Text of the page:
“Oh, if you think that’s messy, you should send him over to Lori’s house during the day!”
– one of my dear besties
There was a time a few years ago when I cleaned the house all day long. I cleaned the house more than I played with the kids. I cleaned the house more than I worked on ‘work’ stuff. I cleaned the house more than I cooked. I cleaned the house more than I spent time with Jamie. The house stayed tidy all day. It was glorious. Crazy, but glorious.
I was obsessed with cleaning the house, with making sure that everything was tidy and in its place. I expected Olivia, at two years old, to play and do things without making a mess. Making something like moon sand? That was my worst nightmare. Two year olds were to be tidy, at all times. Husbands were to ensure that their pants were not on the floor, twice daily. Untidiness and mess made me irrationally angry. I see that now – but in the midst of it? The house needed to be orderly, and that was my top priority.
Turns out that the obsessive cleaning taking over my life? Just an effect of postpartum depression. Learning that, and making the decision to get help via the use of modern medicine and a prescription filled for almost a year was life changing.
The thing is though, I’ve become that friend. The friend with the messy house. The friend that has a dining table scattered with projects of the day, and the friend with a mid-baking project all over the counters, with kids running around making even more of a mess, with separate areas of toys all over the house that the kids are in the midst of playing with. During the day, there are small disasters, everywhere you turn.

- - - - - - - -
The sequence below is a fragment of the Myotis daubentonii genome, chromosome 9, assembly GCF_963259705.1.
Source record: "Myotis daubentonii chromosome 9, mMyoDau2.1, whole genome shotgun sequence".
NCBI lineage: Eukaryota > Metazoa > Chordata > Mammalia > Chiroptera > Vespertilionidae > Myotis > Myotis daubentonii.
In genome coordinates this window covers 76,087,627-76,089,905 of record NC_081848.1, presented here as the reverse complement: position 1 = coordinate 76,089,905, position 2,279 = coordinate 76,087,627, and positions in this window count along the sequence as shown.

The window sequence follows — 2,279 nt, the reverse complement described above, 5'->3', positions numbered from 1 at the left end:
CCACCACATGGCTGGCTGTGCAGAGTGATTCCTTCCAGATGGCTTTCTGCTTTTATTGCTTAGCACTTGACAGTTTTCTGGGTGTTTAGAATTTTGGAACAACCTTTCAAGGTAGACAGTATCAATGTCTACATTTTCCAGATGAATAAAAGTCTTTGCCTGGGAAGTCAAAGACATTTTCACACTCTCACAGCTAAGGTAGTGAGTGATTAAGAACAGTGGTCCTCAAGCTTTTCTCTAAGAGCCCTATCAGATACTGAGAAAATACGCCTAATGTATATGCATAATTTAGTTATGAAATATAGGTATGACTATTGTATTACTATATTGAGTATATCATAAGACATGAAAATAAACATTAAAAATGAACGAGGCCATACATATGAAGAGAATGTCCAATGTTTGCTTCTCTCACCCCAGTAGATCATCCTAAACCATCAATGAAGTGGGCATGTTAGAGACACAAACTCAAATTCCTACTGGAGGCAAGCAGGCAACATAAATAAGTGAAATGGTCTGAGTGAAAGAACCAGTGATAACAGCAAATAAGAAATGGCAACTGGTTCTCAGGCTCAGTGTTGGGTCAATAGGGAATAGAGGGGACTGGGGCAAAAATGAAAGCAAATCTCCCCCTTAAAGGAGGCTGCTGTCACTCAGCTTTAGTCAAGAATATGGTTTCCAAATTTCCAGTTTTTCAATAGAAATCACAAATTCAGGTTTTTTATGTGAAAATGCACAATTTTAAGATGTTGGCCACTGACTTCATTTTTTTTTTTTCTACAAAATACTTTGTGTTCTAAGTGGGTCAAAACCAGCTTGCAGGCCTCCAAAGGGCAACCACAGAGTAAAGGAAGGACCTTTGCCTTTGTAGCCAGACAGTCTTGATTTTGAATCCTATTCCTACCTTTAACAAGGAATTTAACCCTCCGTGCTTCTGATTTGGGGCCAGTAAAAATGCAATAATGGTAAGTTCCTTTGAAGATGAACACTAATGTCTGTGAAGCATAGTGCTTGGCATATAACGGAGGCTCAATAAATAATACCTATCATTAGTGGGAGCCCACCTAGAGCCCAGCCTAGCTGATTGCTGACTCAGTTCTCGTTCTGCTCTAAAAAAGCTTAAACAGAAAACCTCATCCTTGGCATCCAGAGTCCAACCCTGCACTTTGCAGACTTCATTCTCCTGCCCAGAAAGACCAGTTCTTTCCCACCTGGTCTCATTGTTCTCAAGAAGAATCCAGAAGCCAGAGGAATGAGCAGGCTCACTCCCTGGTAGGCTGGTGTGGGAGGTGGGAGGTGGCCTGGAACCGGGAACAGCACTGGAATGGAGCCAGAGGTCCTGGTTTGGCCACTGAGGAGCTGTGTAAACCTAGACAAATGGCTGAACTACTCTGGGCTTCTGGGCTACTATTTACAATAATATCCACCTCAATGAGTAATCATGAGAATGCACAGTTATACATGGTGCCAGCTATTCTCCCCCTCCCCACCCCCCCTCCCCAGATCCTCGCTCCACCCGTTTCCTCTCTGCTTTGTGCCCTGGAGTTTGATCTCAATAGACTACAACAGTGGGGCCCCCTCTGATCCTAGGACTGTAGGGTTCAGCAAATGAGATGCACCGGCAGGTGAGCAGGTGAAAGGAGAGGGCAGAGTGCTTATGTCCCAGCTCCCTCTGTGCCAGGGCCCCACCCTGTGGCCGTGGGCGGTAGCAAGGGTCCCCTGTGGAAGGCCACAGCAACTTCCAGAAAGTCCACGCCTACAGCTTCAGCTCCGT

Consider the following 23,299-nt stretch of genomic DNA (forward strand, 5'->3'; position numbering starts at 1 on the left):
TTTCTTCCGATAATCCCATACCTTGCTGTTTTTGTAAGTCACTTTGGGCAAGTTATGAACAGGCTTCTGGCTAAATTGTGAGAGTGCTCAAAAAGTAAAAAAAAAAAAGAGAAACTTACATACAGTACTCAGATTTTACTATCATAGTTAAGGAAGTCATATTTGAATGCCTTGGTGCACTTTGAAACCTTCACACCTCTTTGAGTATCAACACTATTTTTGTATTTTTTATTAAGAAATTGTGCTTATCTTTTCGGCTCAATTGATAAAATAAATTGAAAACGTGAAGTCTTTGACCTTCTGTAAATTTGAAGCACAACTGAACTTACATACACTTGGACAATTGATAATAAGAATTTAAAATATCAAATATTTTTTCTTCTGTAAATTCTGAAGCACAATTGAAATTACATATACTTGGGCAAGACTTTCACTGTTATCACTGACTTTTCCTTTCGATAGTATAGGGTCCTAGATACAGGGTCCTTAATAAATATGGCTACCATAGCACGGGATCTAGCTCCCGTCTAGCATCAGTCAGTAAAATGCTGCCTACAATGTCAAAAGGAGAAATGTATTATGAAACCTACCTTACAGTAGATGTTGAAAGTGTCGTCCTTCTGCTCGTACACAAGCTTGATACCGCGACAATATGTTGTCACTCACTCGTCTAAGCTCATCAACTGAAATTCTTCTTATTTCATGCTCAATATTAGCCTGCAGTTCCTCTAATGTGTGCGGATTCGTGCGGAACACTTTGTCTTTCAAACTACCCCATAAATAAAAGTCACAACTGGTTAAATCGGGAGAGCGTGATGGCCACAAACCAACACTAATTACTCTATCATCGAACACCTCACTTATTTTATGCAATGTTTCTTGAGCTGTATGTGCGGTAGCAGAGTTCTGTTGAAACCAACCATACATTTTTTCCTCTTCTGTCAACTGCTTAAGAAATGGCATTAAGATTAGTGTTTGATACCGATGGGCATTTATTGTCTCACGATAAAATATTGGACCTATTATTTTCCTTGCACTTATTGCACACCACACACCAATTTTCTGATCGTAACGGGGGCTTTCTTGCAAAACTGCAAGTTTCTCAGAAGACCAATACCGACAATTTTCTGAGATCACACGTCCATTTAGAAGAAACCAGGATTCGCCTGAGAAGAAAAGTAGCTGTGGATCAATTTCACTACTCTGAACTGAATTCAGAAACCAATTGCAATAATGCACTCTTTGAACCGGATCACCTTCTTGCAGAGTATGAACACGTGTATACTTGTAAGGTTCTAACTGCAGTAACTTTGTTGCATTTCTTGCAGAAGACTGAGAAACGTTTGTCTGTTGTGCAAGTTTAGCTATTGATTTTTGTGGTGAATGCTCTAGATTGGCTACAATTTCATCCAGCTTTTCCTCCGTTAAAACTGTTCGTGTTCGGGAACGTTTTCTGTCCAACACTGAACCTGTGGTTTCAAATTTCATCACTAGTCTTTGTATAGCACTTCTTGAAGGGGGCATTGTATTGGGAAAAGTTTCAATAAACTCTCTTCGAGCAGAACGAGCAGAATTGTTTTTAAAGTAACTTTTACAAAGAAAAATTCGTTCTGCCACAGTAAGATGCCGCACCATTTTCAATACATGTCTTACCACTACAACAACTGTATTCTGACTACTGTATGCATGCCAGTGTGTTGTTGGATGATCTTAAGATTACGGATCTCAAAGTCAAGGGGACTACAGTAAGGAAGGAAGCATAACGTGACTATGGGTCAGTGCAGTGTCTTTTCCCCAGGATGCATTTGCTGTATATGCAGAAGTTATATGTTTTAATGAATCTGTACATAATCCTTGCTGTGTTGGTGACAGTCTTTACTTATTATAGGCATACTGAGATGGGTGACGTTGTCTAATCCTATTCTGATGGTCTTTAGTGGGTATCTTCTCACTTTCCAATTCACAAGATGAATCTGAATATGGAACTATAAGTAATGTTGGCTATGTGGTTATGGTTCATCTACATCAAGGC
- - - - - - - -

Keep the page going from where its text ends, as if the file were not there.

I’ve become the friend who my best ones come over and tidy and straighten the kitchen as I tidy around them, cleaning the morning projects or the sundaes we just made after dinner. I’ve embraced my ‘messy’ friend status, and accept that perfect tidy happens after eight, when the kids are asleep.
The bliss of bedtime means the toys are placed in their baskets, the laundry is hanging in the laundry room, the counters are clear from the days projects and the blankets are folded nicely on the couch instead of strewn into nests for kids on the floor. The tables are wiped, the backpacks prepared for the next day, the furniture straightened, the table set for breakfast in the morning – and just for a moment it’s like it used to be, without the crazy.
I’ve embraced my messy house friend status.